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Beyond the Bale : Jun 07 - Jul 07
A recent open day and fashion parade, 'Celebrating Wearable Wool', attracted seven of the mill's major-label designers and 400 visitors, from throughout north- west NSW, who viewed 100 garments on the catwalk. Judy says people are looking for quality products and customers initially baulk at the 'made in China' labels. She and her staff use it as an opportunity to educate people on the value of the Chinese market for Australian woolgrowers. Education like this has been an underlying factor in the whole enterprise. Working with the Australian Women's Weekly, Nundle Woollen Mill has created several garments with 'how to knit' instructions and a matching mail-order kit. In the May edition it was a shrug-type cardigan knitted with a wool and hemp blend -- the latest development to come out of Nundle. "The telephones run hot for weeks when those patterns appear," Judy says. "Every feature leads to hundreds of orders. The other aspect to education is the tours of the mills. We love school groups coming in, and if we can inspire a child to go home and talk to their parents about the need to wear wool and understand the value of it, we are getting somewhere. "Because we sell such a range of garments, we can also demonstrate the different blends and microns. Some of the really fine jumpers are made with 17.5 micron wool, while our balls of yarn are created from 23 micron Polwarth wool from the Geelong region." The Nundle Woollen Mill, which now employs more than 10 permanent and casual staff, buys scoured wool and then moves it through the series of machines -- the opener, carding machine, Whitin Spinning Frame, Dandy Rover and hank- reeling machine -- before moving into the dye house. It is then finished on the cone winder and ball-winding machine. The opener and carding machine were built in 1914 and are kept in operational order by former mill-industry members from Geelong, who travel to Nundle to ser vice them and help when new ideas are being trialled. "Visitors love seeing the machinery in action. I think that is what makes us a unique tourist attraction. The men come in and watch the machinery and the women love being able to try on wool garments." Currently, knitting yarn is made in eight and 20-ply. In addition to developing a blend with hemp, the mill has experimented with linen and angora rabbit, and dyes mohair and four-ply on site to its own colour 'recipes'. The mill also imports difficult-to-get French, Italian and Spanish fancy yarns for hand-knitters to mix with pure wool. The Howarths believe if a woollen mill can become a tourist attraction 'out in the sticks', then the concept could be easily replicated around the country. "If we get 300 to 400 visitors a day, what could be achieved in a major tourist area?" Judy asks. ú More information: www.nundle.com, 1300 666 712 19 WEARABLE WOOL BEYOND THE BALE Winning wool trousers stride out A pair of 100 per cent wool, worsted men's trousers, developed by The Woolmark Company through a project funded by AWI, has won a prestigious US retailing award.The 'non-iron', high- performance, pure-wool trousers, which can be repeatedly machine-washed and tumble-dried, won the US publication Retailing Today's 2006 Product of the Year Award. AWI funded the development of the technology needed to produce the trousers in 2005.The trousers have since been commercialised by global design and manufacturing business TAL Apparel. Dr Allan de Boos, AWI's program manager for woven products, says the trousers fulfil consumer demands for natural fibre and easy-care clothing. "Natural fibres are a key element in meeting the needs of modern consumers," Dr de Boos says. "They also want easy-care options for day-to-day wear. "This has always presented a challenge for wool, but research and development has allowed the industry to meet these challenges.These woollen trousers are an example of that." The new trousers are being marketed in the US with a number of key retailers, such as Levi, under the Dockers brand. Dr de Boos says this sort of product innovation benefits Australia's woolgrowers by meeting the needs of modern consumers. -- REBECCA THYER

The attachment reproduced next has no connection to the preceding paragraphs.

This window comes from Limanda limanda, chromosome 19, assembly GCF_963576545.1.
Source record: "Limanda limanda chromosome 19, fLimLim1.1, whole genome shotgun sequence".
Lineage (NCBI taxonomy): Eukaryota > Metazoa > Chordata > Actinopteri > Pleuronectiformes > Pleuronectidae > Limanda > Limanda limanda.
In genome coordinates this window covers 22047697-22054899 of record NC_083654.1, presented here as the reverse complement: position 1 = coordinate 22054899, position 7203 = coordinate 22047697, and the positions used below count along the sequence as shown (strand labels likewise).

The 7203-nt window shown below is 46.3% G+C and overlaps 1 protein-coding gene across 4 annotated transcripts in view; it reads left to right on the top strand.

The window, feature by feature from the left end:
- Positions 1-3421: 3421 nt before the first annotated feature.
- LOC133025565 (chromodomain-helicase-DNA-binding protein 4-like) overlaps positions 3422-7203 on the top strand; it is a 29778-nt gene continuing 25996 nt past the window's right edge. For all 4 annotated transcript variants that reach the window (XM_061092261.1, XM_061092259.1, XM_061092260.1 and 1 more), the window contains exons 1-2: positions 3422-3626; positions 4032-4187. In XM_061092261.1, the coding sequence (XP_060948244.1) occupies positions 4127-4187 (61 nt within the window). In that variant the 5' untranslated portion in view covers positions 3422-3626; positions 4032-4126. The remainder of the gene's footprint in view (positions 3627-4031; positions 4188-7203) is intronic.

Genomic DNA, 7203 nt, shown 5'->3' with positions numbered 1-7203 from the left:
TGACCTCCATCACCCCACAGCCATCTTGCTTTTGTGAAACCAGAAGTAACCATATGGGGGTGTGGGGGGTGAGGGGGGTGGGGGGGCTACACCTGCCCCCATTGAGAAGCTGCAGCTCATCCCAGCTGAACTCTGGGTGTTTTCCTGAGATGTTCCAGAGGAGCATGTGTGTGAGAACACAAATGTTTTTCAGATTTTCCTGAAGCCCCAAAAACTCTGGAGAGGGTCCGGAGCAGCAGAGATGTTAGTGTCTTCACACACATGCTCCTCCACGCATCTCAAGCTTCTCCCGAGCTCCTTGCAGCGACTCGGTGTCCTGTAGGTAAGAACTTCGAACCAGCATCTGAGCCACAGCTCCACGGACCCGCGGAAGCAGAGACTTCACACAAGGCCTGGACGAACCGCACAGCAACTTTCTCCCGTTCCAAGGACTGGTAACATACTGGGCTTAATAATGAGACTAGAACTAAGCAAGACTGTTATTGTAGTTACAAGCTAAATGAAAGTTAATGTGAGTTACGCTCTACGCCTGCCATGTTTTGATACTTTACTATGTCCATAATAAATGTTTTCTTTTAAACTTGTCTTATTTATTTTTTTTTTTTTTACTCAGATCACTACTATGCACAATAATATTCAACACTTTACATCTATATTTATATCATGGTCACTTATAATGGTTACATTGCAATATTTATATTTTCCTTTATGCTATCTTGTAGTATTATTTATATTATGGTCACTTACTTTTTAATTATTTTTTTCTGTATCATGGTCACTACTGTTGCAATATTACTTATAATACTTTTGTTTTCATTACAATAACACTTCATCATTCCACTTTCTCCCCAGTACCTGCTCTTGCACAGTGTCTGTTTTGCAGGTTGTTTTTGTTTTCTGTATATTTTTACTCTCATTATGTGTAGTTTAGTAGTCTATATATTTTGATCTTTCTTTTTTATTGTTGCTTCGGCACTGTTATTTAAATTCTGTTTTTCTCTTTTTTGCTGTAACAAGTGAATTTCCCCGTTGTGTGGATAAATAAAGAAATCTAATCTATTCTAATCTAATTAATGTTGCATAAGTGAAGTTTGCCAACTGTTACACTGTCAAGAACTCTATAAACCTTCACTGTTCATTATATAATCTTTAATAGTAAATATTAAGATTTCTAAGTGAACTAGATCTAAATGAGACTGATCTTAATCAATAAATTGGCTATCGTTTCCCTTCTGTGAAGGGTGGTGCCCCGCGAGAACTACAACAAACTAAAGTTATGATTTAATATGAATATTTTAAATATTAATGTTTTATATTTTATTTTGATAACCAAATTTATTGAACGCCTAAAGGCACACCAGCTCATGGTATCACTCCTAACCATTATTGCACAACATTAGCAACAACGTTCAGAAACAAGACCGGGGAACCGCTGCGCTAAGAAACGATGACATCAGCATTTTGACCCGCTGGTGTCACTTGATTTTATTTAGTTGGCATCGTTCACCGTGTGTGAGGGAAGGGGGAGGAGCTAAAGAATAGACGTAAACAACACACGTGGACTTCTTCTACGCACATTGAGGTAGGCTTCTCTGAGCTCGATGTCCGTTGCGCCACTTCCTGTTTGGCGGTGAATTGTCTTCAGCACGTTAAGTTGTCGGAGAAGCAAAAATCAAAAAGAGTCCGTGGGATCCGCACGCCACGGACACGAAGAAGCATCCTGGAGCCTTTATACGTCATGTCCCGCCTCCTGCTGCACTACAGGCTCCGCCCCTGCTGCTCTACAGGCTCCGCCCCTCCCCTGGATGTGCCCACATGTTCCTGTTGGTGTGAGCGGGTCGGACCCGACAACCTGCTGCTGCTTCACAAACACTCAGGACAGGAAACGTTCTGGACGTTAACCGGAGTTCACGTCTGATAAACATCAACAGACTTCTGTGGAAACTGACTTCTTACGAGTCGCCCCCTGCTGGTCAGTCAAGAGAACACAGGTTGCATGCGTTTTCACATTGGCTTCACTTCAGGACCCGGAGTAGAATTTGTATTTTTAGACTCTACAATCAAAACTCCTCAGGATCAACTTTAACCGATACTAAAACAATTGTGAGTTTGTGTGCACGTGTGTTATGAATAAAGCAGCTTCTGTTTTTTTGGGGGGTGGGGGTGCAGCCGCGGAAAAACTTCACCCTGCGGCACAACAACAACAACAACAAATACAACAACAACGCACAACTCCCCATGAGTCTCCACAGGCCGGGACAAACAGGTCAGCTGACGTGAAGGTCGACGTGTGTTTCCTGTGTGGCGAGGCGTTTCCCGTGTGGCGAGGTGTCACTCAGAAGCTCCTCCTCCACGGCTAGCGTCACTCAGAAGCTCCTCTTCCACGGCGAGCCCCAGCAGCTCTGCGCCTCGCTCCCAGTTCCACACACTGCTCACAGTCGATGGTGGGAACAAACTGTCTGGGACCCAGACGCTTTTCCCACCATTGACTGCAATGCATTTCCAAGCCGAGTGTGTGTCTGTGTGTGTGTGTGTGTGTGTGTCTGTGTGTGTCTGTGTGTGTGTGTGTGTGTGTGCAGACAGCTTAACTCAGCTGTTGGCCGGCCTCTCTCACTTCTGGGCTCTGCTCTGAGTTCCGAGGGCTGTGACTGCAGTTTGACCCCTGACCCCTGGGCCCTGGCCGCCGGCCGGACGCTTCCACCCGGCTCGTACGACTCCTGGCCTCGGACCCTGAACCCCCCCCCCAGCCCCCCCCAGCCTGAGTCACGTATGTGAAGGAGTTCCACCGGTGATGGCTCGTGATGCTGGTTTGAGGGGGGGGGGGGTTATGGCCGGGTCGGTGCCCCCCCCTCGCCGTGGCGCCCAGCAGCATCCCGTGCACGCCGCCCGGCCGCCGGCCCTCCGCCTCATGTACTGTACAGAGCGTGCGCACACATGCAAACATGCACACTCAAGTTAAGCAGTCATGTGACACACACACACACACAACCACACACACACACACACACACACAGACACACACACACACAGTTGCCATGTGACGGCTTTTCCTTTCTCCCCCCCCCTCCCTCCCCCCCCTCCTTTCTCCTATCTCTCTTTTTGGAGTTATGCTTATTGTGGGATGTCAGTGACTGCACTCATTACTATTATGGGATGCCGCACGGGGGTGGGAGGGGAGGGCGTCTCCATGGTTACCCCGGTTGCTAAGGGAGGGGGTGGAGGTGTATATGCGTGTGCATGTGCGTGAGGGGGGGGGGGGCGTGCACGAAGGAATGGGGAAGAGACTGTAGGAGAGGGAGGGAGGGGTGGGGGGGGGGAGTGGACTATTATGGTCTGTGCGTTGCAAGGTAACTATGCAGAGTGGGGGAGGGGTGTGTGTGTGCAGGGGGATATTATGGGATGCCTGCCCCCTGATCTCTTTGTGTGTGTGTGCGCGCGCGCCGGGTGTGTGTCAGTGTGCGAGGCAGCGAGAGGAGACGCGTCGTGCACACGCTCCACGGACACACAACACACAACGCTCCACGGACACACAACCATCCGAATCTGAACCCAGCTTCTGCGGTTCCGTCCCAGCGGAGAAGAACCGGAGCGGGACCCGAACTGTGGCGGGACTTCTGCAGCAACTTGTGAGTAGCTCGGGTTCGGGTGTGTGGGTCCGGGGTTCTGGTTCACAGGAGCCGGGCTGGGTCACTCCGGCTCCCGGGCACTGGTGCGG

Jun 07 - Jul 07 Supplement
Apr 07 - May 07